About this Business
- Malaysian, Asian, Singaporean, Pan Asian, Fusion
- Lunch, Dinner
From Our Editors
Layang Layang's menu of Malaysian food offers more than 100 choices, but the San Jose Mercury News says you should definitely try the fish balls. The housemade snacks "look like hard-boiled eggs and are sublime," whether you're trying one as a deep-fried appetizer or stirring them about in the ipoh ho hee seafood soup. The noodles in that soup are handmade by Layang Layang's chefs, all of whom hail from Malaysia's mountainous Cameron Highlands. Equally authentic is the ikan bakar, a grilled striped bass flavored by lemongrass and wrapped in a banana leaf.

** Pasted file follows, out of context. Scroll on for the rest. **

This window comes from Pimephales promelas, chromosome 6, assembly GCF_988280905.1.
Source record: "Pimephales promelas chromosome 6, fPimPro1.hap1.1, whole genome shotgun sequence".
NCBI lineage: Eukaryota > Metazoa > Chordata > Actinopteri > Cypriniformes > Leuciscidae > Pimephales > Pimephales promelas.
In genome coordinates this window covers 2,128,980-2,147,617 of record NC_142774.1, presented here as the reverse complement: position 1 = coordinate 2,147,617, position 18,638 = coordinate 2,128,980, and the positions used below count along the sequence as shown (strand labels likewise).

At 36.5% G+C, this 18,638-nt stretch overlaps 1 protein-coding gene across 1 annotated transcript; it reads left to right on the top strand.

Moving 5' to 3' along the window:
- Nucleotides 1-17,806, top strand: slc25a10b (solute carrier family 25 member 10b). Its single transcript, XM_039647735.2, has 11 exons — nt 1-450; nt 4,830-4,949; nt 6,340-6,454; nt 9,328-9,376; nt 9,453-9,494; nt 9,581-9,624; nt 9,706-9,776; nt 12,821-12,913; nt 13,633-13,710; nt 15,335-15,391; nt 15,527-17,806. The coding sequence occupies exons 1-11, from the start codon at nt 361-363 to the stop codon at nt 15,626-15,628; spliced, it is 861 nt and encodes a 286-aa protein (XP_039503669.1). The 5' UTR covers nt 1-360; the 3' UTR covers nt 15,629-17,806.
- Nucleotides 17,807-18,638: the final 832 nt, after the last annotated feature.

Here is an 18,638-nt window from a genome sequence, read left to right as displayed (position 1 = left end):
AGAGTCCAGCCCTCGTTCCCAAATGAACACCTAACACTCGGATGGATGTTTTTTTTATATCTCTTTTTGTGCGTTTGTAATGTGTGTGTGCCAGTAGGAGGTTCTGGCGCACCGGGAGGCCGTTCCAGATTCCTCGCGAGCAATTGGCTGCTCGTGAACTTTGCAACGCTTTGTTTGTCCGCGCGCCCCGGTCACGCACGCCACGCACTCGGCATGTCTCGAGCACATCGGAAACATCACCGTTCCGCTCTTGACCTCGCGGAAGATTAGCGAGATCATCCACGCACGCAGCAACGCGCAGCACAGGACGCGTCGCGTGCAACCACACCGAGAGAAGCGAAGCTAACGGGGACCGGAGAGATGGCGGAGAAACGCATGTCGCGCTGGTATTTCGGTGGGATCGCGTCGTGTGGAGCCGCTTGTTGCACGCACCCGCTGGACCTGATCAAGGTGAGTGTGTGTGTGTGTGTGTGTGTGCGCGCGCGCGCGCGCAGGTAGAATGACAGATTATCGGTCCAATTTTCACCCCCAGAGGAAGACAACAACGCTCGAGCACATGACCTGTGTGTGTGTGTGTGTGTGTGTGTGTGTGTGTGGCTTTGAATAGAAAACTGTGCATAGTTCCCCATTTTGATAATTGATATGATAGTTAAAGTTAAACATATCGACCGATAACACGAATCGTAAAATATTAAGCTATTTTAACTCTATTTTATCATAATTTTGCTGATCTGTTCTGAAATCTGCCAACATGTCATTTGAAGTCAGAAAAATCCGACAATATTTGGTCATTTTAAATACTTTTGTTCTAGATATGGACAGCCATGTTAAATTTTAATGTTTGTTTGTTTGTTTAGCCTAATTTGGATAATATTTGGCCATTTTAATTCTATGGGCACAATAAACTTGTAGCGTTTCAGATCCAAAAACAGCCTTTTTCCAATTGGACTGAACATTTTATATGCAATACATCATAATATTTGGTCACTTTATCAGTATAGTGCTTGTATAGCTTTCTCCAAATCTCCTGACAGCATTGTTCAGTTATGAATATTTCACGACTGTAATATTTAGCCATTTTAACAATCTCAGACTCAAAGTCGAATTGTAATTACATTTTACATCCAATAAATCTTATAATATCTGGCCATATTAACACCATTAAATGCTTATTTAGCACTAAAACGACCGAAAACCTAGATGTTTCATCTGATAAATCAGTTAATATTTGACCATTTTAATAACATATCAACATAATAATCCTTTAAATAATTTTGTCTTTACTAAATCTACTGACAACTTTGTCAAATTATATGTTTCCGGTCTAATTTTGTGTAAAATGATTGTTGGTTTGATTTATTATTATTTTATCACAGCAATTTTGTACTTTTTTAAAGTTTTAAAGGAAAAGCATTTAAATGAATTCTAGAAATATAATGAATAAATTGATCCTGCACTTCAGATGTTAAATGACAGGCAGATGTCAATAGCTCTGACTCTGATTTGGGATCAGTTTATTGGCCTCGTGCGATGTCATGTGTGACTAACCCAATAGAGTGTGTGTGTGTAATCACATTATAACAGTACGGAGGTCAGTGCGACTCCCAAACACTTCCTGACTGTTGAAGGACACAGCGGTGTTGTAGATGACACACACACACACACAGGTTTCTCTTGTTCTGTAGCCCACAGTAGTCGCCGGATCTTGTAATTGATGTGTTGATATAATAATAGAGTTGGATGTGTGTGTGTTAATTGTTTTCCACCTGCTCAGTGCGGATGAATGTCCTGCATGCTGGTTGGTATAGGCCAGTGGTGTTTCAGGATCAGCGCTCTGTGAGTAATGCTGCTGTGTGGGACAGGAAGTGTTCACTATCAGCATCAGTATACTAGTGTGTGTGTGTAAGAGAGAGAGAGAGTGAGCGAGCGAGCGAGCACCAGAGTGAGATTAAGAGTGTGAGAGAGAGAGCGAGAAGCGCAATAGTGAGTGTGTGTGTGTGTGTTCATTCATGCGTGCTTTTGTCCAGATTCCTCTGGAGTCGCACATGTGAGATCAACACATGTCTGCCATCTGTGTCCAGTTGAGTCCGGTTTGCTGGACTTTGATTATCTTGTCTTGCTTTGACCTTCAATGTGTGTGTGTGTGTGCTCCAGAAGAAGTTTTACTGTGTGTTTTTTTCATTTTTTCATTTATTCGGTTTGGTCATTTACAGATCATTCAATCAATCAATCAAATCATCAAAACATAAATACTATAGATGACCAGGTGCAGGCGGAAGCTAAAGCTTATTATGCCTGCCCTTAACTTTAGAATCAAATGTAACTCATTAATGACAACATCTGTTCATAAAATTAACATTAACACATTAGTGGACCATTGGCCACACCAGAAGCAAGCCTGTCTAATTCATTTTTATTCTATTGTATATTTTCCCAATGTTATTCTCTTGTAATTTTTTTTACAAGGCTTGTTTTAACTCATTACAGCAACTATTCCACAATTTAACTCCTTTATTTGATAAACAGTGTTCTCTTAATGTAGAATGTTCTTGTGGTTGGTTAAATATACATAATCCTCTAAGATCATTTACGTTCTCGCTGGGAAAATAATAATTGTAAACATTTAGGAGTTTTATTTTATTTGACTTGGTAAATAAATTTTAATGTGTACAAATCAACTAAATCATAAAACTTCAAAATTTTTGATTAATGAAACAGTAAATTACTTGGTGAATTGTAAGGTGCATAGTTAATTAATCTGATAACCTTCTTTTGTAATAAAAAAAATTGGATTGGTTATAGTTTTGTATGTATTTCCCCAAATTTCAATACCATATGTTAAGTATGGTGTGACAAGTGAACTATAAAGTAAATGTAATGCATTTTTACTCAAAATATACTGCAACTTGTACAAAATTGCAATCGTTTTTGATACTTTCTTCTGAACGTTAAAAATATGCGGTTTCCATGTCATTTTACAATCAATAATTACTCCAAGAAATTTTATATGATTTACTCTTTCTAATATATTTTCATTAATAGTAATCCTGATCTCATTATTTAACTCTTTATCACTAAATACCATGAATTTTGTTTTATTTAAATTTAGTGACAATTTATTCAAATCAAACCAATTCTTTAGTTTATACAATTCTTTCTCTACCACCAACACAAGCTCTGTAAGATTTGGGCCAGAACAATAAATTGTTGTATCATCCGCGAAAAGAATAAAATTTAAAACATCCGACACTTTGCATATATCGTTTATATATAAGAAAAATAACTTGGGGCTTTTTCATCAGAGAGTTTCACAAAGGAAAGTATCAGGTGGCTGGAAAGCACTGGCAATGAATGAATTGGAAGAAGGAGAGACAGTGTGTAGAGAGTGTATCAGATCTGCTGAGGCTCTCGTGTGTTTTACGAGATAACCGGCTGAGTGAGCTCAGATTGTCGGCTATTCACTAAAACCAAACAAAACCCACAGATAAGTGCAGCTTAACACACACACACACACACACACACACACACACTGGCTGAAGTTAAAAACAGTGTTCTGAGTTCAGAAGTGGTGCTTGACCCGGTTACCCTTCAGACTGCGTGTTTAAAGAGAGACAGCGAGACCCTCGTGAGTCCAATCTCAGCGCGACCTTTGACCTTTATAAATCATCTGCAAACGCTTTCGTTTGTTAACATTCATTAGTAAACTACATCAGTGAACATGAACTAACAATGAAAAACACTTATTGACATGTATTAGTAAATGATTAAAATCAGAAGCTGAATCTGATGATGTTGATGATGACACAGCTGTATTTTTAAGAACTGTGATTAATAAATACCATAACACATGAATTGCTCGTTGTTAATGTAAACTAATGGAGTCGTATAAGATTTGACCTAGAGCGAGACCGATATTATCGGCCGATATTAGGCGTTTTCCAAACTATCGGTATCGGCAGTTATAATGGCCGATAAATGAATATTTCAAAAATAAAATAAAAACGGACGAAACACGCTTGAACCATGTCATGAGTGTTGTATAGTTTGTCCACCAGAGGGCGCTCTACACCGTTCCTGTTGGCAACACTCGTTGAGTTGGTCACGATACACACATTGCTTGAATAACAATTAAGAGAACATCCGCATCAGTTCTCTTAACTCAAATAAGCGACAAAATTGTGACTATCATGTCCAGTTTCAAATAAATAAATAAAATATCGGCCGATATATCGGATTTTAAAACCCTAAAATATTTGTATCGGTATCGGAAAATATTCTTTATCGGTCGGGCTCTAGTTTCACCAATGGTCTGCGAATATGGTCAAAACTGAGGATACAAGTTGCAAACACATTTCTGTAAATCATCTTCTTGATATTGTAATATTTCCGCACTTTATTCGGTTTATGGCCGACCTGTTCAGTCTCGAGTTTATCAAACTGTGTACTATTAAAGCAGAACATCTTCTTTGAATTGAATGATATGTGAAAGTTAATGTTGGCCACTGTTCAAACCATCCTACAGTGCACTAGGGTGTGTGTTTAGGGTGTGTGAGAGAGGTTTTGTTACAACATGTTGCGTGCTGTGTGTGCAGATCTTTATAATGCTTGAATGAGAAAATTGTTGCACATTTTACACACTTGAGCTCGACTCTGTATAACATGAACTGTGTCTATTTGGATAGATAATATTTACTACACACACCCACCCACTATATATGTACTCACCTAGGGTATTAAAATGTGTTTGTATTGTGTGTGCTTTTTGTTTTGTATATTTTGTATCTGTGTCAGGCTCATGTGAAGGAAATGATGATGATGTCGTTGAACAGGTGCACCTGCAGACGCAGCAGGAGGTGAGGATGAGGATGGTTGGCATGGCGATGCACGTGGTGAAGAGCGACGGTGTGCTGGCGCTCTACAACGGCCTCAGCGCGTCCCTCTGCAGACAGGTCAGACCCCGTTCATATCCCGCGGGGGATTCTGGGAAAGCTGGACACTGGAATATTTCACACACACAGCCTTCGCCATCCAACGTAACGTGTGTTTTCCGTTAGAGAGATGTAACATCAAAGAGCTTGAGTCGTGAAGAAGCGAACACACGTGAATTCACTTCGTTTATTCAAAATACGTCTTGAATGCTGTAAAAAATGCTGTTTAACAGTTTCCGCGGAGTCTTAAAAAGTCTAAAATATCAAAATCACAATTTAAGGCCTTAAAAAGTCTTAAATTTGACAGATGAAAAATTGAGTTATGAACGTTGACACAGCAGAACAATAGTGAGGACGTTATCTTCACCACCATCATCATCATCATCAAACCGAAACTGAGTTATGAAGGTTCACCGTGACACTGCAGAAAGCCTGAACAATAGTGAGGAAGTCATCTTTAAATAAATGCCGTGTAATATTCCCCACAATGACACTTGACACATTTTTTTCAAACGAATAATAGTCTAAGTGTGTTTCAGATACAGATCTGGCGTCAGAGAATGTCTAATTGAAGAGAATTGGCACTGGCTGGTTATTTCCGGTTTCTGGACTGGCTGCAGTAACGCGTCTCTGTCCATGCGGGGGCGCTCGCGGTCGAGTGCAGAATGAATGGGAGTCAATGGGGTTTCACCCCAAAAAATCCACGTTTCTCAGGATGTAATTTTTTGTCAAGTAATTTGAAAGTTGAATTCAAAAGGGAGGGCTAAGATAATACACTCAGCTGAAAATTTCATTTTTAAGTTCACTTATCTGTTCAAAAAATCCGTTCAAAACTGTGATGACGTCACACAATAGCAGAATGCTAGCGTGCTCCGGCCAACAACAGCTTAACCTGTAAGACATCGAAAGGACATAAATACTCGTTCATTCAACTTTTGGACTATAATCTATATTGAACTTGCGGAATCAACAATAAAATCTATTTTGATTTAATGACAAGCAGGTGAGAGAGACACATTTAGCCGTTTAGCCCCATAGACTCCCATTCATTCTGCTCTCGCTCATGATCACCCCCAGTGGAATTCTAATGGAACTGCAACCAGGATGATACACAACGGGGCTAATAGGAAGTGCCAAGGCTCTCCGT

Tofu—made fresh daily—plays as vital a role in the cuisine as the fish balls and noodles. Guests can mix it with shrimp, squid, and vegetables, spoon it from a clay pot, or see how much they can fit inside a vase brought from home. Vegetarians can also find much to savor in the indonesian spring rolls and papaya salads.
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